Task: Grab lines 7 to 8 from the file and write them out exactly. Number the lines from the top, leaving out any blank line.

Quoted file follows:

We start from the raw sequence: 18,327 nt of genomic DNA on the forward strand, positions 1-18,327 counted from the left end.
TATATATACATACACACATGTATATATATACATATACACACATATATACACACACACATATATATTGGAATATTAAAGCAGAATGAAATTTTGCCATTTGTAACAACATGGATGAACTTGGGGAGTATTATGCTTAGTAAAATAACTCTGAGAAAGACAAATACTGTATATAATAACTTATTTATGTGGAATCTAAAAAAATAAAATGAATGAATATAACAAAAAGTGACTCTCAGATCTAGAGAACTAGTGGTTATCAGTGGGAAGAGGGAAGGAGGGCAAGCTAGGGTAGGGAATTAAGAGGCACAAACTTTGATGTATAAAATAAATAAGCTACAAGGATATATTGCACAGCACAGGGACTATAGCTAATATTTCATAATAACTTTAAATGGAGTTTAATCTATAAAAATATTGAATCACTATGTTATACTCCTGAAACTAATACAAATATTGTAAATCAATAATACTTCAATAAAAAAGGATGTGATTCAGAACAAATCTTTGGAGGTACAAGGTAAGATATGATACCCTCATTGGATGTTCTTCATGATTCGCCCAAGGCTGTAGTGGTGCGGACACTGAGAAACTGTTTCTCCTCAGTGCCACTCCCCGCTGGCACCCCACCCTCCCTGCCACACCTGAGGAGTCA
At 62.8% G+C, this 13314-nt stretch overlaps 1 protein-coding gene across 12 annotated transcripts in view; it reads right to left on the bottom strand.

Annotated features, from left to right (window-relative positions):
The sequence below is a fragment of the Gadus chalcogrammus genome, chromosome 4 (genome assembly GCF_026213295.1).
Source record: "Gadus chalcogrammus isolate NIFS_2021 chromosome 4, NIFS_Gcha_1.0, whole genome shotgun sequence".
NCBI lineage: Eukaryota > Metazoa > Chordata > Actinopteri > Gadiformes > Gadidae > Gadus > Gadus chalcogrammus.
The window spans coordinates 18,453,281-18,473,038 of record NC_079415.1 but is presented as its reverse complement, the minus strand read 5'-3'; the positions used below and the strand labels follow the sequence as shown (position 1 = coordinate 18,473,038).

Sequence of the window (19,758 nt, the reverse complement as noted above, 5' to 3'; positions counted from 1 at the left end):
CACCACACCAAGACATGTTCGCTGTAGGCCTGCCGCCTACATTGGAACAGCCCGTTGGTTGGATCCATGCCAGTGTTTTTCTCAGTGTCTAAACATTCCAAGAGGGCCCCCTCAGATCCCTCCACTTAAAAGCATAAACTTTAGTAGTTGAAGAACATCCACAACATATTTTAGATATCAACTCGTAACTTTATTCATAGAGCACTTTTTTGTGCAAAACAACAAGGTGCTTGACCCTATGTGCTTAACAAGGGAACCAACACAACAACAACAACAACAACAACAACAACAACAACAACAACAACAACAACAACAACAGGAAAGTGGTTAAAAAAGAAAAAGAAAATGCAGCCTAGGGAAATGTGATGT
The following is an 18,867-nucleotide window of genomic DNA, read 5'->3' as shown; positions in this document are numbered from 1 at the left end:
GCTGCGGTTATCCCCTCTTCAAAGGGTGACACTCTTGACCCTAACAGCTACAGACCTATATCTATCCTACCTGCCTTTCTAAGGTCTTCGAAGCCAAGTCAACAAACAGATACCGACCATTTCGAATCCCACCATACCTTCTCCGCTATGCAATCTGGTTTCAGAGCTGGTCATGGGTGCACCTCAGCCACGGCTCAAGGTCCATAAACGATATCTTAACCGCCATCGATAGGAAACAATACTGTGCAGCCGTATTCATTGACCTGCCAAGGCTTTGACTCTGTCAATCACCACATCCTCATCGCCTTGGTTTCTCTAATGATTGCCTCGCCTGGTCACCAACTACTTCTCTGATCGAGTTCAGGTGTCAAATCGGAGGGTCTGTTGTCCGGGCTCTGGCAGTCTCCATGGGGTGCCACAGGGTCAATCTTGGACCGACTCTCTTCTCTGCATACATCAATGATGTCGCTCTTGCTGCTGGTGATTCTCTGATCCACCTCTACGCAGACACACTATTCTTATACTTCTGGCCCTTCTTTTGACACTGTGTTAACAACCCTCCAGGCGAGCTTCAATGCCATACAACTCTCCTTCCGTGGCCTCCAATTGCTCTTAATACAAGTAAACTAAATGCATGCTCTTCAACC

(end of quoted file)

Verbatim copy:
NCBI lineage: Eukaryota > Metazoa > Chordata > Actinopteri > Gadiformes > Gadidae > Gadus > Gadus chalcogrammus.
The window spans coordinates 18,453,281-18,473,038 of record NC_079415.1 but is presented as its reverse complement, the minus strand read 5'-3'; the positions used below and the strand labels follow the sequence as shown (position 1 = coordinate 18,473,038).